Anyone who’s been a fan of Jim Jarmusch’s movies over the years – Stranger Than Paradise, Down By Law, Mystery Train – knows he has an off-center view of the world and it’s events. So going into his take on a zombie flick, you don’t expect the usual Night of the Living Dead scare-fest. And you don’t get one. What you get is a deadpan Sheriff (Bill Murray) and his pessimistic Deputy (Adam Driver, Star Wars: The Last Jedi) dealing with their small town being overrun by hordes of their friends and family from the nearby graveyard, all watched from afar by the town’s wise Hermit Bob (Tom Waites). It’s a fairly straight zombie apocalypse story, but it’s peopled by a slew of wacky Jarmusch characters and told with a wink and a nod. All in all it’s sometimes fun, but definitely not a film for lovers of the horror genre it’s making fun of the whole time.

Review: BlackkKlansman

Spike Lee’s latest joint is about as far fetched as you could imagine. Set in the early 70s, Ron Stallworth (John David Washington) becomes Colorado Springs, Colorado’s first African-American cop. While still a rookie, he infiltrates the KKK and fools Grand Wizard David Duke (Topher Grace) into welcoming him into the fold. But it’s a true story and one that resonates all the more loudly in our current political world with David Duke and his minions then as now proclaiming “America First.” It’s a deadly serious, yet at times hilarious story, and it’s scary how much has not changed in the intervening years.

Spoiler-free review of Star Wars: The Last Jedi

Don’t worry Star Wars junkies. You’ll love The Last Jedi. Problem is, I’m not a Star Wars junkie – I’m just a casual fan – so (gasp!), I wasn’t as blown away by “Episode VIII” as the somewhat Comic-Con-obsessed crowd that I saw it with. Not that I didn’t enjoy most of my two-and-a-half hour visit to a galaxy far, far away. I just happened to like 2015’s nostalgia-fueled The Force Awakens a bit more. The Last Jedi picks up right where that one left off. The franchise’s young new heroine Rey (Daisy Ridley) finds herself on a distant planet, face to face with the elusive Jedi master Luke Skywalker (Mark Hamill). She’s there to return his light saber, get some Jedi training, and convince him to rejoin the Resistance led by his sister, Princess/General Leia Organa (the late Carrie Fisher). You know the rest. I’m just kidding. You don’t, unless you’ve seen the film or read the spoilers. I’m not enough of an expert to know what constitutes a spoiler, so I’ll just err on the side of caution and keep it brief.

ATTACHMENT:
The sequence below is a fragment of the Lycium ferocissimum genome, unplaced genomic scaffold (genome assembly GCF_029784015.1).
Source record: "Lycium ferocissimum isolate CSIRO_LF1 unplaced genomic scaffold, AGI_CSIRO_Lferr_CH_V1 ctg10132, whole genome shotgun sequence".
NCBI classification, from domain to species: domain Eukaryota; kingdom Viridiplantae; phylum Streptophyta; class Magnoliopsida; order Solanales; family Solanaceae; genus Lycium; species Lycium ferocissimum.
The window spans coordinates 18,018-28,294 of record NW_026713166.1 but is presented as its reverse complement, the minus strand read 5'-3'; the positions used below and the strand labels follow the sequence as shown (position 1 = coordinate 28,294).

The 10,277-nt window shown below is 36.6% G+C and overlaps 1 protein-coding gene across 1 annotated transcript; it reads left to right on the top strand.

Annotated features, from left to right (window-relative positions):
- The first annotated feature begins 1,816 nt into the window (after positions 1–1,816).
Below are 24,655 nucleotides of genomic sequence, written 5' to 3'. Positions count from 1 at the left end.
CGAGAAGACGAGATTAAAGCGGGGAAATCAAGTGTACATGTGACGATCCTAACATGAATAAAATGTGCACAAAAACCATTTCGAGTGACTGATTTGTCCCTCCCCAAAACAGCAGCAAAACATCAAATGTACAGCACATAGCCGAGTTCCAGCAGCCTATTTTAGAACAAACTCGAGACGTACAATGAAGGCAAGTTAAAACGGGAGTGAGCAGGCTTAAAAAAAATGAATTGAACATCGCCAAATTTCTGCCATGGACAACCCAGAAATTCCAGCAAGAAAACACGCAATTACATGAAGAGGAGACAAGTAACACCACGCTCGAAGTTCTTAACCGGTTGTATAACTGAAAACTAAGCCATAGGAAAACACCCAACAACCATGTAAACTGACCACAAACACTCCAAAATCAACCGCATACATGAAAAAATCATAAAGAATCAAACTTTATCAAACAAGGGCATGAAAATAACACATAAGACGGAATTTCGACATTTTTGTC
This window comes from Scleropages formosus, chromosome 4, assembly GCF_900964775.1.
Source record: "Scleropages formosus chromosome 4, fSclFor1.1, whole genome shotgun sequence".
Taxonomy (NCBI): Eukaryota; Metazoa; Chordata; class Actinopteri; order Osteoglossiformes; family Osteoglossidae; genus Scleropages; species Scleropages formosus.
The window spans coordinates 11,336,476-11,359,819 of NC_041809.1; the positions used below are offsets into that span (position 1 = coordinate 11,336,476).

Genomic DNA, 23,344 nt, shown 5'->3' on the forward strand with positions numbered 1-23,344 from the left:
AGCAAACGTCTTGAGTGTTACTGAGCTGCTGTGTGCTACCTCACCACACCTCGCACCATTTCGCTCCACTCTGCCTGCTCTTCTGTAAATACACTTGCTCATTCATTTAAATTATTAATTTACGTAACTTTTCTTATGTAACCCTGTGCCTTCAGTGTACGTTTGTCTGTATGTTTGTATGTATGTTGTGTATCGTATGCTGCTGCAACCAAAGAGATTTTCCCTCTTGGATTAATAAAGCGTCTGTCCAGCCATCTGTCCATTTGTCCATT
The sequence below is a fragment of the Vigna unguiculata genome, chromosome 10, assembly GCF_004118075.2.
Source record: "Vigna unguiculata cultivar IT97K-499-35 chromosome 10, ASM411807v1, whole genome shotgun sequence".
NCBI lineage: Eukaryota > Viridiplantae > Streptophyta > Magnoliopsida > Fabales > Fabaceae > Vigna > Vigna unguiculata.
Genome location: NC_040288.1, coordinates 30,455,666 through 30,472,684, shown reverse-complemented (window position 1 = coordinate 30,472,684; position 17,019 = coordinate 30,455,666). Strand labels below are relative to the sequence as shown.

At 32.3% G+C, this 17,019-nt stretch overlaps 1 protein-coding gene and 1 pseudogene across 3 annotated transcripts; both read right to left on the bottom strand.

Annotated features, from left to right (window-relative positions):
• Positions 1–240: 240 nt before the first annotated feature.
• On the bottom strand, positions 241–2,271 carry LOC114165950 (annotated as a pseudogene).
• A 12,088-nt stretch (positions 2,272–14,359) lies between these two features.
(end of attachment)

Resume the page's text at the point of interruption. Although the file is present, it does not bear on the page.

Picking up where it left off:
Quickie Reviews: The Hitman’s Bodyguard; Logan Lucky; Patti Cake$

The Hitman’s Bodyguard falls into the bucket of mindless summer entertainment that offers a decent-enough cinematic escape for anyone willing to accept the movie for what it is and not over-analyze its foibles. Ryan Reynolds channels his Deadpool sarcasm to play Michael Bryce, a down-on-his-luck “protection agent” (i.e. bodyguard) who is called upon to safely transport his nemesis, notorious hitman Darius Kincaid (Samuel “Snakes on a Plane” L. Jackson) to the Hague so he can testify against brutal East European dictator Vladislav Dukhovich (Gary Oldman). It’s a familiar formula: The clock is ticking. If the witness doesn’t get to the Hague before a 24-hour deadline, the evil dictator will surely walk free. Cue the overlong gun battles, myriad car and motorcycle chases, and outlandish boat escapes as Dukhovich’s cronies take aim at Bryce and Kincaid.

Star Wars: The Force Awakens

Oh my, such anticipation! Is it worth it? The answer is a resounding, yet somewhat surprising ‘yes’ given my lack of fandom obsession. I’m sorry, I can’t really tell you why it works. The less you know going into this movie, the better. No spoilers here, I promise! In fact, I will speak (or write) in broad generalities because if you already have your tickets, are planning to see it in the days or weeks ahead, or might be still be on the fence, here’s all you need to know as you contemplate transport back in time, to a galaxy far, far away: